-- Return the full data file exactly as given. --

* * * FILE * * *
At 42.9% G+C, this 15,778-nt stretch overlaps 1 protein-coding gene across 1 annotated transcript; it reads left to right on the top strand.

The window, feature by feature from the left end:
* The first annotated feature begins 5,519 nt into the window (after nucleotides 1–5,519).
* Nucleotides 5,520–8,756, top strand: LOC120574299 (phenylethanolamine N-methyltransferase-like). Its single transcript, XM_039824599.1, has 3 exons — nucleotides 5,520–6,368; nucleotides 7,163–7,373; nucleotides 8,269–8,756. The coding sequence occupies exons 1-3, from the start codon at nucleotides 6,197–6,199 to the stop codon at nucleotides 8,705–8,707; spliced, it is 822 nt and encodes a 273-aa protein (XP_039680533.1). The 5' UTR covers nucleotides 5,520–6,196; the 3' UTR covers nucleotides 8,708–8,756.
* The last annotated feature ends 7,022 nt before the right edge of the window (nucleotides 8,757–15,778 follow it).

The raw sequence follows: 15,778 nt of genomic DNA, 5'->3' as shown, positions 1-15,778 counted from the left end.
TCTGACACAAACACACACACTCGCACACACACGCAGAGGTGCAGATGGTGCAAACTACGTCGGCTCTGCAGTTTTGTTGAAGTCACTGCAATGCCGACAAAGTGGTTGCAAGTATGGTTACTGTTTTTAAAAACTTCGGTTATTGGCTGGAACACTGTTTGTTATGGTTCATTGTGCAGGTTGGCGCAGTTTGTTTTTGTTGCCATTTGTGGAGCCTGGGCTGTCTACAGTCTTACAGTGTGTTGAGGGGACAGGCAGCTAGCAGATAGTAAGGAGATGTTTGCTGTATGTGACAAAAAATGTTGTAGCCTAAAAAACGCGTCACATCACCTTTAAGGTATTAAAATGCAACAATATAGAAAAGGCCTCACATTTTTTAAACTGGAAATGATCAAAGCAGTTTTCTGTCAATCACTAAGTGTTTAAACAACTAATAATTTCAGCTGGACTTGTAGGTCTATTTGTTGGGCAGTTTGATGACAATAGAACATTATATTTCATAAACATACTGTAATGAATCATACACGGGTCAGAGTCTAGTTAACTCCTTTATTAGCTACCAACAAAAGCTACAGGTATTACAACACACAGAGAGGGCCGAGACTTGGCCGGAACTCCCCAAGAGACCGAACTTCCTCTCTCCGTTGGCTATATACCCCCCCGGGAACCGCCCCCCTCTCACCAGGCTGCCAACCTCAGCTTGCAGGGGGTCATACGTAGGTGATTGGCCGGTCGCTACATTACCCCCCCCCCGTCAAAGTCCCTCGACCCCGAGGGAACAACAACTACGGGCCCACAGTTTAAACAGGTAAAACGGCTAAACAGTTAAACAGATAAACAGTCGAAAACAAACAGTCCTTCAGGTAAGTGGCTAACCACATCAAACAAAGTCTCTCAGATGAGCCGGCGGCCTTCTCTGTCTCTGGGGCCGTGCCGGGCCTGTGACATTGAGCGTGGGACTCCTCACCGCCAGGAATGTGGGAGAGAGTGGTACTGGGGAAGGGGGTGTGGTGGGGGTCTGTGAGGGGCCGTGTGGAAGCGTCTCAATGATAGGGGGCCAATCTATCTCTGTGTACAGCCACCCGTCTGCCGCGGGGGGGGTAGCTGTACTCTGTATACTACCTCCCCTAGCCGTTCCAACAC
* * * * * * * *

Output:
At 42.9% G+C, this 15,778-nt stretch overlaps 1 protein-coding gene across 1 annotated transcript; it reads left to right on the top strand.

The window, feature by feature from the left end:
* The first annotated feature begins 5,519 nt into the window (after nucleotides 1–5,519).
* Nucleotides 5,520–8,756, top strand: LOC120574299 (phenylethanolamine N-methyltransferase-like). Its single transcript, XM_039824599.1, has 3 exons — nucleotides 5,520–6,368; nucleotides 7,163–7,373; nucleotides 8,269–8,756. The coding sequence occupies exons 1-3, from the start codon at nucleotides 6,197–6,199 to the stop codon at nucleotides 8,705–8,707; spliced, it is 822 nt and encodes a 273-aa protein (XP_039680533.1). The 5' UTR covers nucleotides 5,520–6,196; the 3' UTR covers nucleotides 8,708–8,756.
* The last annotated feature ends 7,022 nt before the right edge of the window (nucleotides 8,757–15,778 follow it).

The raw sequence follows: 15,778 nt of genomic DNA, 5'->3' as shown, positions 1-15,778 counted from the left end.
TCTGACACAAACACACACACTCGCACACACACGCAGAGGTGCAGATGGTGCAAACTACGTCGGCTCTGCAGTTTTGTTGAAGTCACTGCAATGCCGACAAAGTGGTTGCAAGTATGGTTACTGTTTTTAAAAACTTCGGTTATTGGCTGGAACACTGTTTGTTATGGTTCATTGTGCAGGTTGGCGCAGTTTGTTTTTGTTGCCATTTGTGGAGCCTGGGCTGTCTACAGTCTTACAGTGTGTTGAGGGGACAGGCAGCTAGCAGATAGTAAGGAGATGTTTGCTGTATGTGACAAAAAATGTTGTAGCCTAAAAAACGCGTCACATCACCTTTAAGGTATTAAAATGCAACAATATAGAAAAGGCCTCACATTTTTTAAACTGGAAATGATCAAAGCAGTTTTCTGTCAATCACTAAGTGTTTAAACAACTAATAATTTCAGCTGGACTTGTAGGTCTATTTGTTGGGCAGTTTGATGACAATAGAACATTATATTTCATAAACATACTGTAATGAATCATACACGGGTCAGAGTCTAGTTAACTCCTTTATTAGCTACCAACAAAAGCTACAGGTATTACAACACACAGAGAGGGCCGAGACTTGGCCGGAACTCCCCAAGAGACCGAACTTCCTCTCTCCGTTGGCTATATACCCCCCCGGGAACCGCCCCCCTCTCACCAGGCTGCCAACCTCAGCTTGCAGGGGGTCATACGTAGGTGATTGGCCGGTCGCTACATTACCCCCCCCCCGTCAAAGTCCCTCGACCCCGAGGGAACAACAACTACGGGCCCACAGTTTAAACAGGTAAAACGGCTAAACAGTTAAACAGATAAACAGTCGAAAACAAACAGTCCTTCAGGTAAGTGGCTAACCACATCAAACAAAGTCTCTCAGATGAGCCGGCGGCCTTCTCTGTCTCTGGGGCCGTGCCGGGCCTGTGACATTGAGCGTGGGACTCCTCACCGCCAGGAATGTGGGAGAGAGTGGTACTGGGGAAGGGGGTGTGGTGGGGGTCTGTGAGGGGCCGTGTGGAAGCGTCTCAATGATAGGGGGCCAATCTATCTCTGTGTACAGCCACCCGTCTGCCGCGGGGGGGGTAGCTGTACTCTGTATACTACCTCCCCTAGCCGTTCCAACAC